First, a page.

Global reinsurer Hannover Re reported its nine-month results this morning and gave a forecast for intensifying reinsurance demand, while price rises are expected to accelerate at the 2023 renewal rounds.
Hannover Re has been growing into the hardening reinsurance market, with overall gross premiums written up 21% so far in 2022.
The company said that even after hurricane Ian, it anticipates being able to hit its earnings guidance for the year, a factor that will have been helped by growth and higher prices for capital deployed.
“Even before the extensive devastation caused by Hurricane ‘Ian’, 2022 was a year of above-average large loss expenditure,” explained Jean-Jacques Henchoz, Chief Executive Officer of Hannover Re. “What is more, high inflation rates are only adding to the costs of rebuilding. Our full-year earnings guidance nevertheless remains achievable. Among other things, this is possible thanks to healthy profit contributions from the investments as well as life and health reinsurance and it shows how important the interplay of diversification and risk management is.”
In fact, Hannover Re’s group net income of EUR 871 million after none months is roughly level with the prior year, while operating profit (EBIT) rose by 3.7% to EUR 1,328 million (EUR 1,281 million).
“Our good and stable earnings performance in an environment shaped by considerable natural catastrophe losses as well as our continued very robust capital adequacy ratio underscore Hannover Re’s risk- carrying capacity,” Chief Financial Officer Clemens Jungsthöfel explained. “This establishes the foundation for our positioning as a particularly reliable and financially sound reinsurer for our clients and shareholders.”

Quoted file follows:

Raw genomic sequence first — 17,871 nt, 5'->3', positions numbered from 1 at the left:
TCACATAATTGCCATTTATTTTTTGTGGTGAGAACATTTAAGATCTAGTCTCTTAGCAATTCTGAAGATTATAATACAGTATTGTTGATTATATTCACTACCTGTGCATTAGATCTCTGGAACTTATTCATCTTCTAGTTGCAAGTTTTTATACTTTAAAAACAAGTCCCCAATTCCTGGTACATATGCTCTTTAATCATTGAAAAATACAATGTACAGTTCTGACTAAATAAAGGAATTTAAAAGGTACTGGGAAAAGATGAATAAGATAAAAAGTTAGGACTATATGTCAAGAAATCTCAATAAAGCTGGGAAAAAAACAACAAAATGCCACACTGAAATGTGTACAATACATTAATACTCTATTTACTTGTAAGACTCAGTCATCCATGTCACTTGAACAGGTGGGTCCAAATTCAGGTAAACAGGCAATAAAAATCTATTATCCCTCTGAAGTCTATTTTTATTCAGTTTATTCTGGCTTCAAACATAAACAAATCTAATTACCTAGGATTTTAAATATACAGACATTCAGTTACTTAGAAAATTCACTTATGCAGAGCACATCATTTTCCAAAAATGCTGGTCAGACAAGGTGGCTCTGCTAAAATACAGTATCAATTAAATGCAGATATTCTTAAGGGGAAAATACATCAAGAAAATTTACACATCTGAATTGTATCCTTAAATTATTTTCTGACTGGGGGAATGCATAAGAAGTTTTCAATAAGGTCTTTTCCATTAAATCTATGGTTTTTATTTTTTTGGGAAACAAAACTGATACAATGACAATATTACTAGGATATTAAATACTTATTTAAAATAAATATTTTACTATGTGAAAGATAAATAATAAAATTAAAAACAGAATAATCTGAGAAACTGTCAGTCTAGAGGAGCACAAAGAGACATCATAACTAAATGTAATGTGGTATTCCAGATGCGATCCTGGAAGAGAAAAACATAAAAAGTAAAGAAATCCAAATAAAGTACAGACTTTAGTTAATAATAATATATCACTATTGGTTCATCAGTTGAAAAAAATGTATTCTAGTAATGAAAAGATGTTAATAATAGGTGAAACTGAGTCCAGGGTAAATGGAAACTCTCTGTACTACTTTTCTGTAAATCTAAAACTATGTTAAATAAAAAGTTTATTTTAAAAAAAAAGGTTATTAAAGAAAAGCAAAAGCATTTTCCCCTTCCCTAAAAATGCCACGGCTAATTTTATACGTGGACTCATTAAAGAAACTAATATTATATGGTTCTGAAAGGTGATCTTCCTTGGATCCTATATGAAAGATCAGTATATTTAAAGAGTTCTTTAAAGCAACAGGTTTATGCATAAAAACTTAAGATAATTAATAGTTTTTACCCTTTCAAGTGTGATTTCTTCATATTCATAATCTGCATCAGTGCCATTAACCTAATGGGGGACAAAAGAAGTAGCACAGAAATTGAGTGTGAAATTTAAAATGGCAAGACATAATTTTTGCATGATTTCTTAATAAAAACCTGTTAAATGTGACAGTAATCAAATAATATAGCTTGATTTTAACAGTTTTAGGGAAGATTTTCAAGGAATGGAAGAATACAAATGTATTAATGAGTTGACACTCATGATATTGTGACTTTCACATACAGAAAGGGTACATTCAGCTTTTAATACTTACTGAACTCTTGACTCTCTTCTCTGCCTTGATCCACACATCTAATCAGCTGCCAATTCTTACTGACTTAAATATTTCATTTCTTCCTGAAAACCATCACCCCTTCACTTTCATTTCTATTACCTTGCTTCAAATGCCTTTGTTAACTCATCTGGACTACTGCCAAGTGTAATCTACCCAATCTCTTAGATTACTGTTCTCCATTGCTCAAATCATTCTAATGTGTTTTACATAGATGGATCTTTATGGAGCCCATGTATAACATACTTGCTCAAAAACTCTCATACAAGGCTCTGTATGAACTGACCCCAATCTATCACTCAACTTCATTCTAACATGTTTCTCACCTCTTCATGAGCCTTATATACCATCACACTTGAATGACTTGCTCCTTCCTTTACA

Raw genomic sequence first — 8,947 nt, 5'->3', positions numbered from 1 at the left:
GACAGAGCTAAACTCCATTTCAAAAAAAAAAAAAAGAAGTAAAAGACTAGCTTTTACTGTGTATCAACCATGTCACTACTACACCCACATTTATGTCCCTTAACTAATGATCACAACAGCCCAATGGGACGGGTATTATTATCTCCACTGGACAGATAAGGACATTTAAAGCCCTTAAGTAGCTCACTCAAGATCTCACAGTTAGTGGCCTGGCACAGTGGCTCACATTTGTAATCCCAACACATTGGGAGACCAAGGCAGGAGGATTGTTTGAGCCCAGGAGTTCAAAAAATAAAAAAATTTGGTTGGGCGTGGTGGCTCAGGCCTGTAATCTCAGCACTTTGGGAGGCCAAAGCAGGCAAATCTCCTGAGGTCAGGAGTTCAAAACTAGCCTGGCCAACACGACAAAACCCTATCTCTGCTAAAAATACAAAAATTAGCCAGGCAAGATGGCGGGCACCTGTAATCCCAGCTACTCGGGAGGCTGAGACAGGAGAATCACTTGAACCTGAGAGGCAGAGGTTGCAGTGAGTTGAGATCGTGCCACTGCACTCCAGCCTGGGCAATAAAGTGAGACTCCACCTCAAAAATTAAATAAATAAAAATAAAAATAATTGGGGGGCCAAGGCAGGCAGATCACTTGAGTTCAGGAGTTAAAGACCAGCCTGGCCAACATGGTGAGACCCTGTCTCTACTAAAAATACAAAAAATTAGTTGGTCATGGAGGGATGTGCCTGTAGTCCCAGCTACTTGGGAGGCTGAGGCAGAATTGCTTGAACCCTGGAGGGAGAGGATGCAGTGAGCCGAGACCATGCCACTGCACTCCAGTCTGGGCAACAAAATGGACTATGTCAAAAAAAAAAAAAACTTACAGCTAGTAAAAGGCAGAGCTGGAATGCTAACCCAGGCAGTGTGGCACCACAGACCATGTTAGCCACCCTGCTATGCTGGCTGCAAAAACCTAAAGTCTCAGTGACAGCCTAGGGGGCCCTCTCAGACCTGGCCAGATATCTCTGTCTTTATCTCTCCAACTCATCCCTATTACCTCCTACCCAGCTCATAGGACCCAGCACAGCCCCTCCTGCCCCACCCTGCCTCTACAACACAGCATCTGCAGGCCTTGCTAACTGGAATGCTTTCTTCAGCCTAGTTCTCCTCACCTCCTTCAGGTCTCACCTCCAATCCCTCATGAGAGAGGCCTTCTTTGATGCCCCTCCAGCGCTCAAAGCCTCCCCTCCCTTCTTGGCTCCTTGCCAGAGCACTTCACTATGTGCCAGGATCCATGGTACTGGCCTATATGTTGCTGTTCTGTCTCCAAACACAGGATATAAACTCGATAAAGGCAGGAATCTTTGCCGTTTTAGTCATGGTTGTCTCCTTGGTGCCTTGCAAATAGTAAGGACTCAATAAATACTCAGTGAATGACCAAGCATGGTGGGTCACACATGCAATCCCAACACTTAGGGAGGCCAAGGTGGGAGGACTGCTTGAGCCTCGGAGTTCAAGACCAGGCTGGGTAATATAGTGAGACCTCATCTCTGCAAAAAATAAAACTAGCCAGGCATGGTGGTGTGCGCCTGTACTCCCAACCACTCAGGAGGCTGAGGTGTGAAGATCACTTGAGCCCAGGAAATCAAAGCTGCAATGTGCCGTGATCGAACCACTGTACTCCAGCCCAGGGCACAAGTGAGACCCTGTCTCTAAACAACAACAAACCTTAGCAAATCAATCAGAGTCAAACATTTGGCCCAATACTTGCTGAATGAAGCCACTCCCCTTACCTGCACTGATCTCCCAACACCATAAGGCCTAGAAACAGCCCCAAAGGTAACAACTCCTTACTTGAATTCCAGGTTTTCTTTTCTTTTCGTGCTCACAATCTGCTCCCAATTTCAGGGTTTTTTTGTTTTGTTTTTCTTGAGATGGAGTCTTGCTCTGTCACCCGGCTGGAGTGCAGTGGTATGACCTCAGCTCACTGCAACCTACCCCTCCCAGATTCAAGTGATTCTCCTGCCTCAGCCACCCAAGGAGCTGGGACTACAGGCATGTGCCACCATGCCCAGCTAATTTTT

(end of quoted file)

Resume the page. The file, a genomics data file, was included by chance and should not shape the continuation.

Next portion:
Property and casualty reinsurance underwriting is once again an area of particularly strong growth for Hannover Re, with premiums up by 28% to EUR 19.5 billion (EUR 15.3 billion).
Large losses rose to EUR 1,484 million as at the end of September due to the significant natural catastrophe losses suffered around the globe.
The largest individual loss was of course hurricane Ian, on which Hannover Re pegs a net burden of EUR 276 million.
Hannover Re has not disclosed its gross loss for hurricane Ian, but did say that it expects the actual gross loss to be higher after retrocessions and insurance-linked securities (ILS) related business is taken into account.
How much higher is very difficult to say, but there is good chance retrocession structures such as Hannover Re’s K-Cessions quota share sidecar structure play their part in the reduction of gross hurricane Ian losses down to the net Hannover Re has announced.
Hannover Re’s large loss budget was EUR 1,400 million for 2022, so the company has already gone above this, which may also suggest that any future major losses through the end of this year could see retro support playing an increasing role for the company.
In the end, Hannover Re reported a combined ratio of 99.2% for its P&C reinsurance business after the first nine months of 2022, which while above target is still reasonable given it has gone above its major loss budget for the year, which is another signal of an effective retrocession program.
Hannover Re said it still sees a chance of hitting its financial year targets, dependent on loss activity over the rest of 2022.
But the reinsurance company looks ahead and expects a burgeoning opportunity in 2023, due to market conditions.
“Despite all the challenges facing insurers and reinsurers, significant price increases across the various lines of business are absolutely essential. Only in this way can we respond to the changed risk landscape,” explained CEO Jean-Jacques Henchoz. “Over the coming months it is more important than ever to safeguard the profitability of our business. We are well positioned to do this thanks to our vast expertise and discipline in underwriting.”
The company also said that it expects the “brisk demand” for reinsurance protection to “further intensify” next year at the renewals.
Adding that it expects the improvements in both prices and terms and conditions will “gain added impetus” going into the 2023 reinsurance renewals.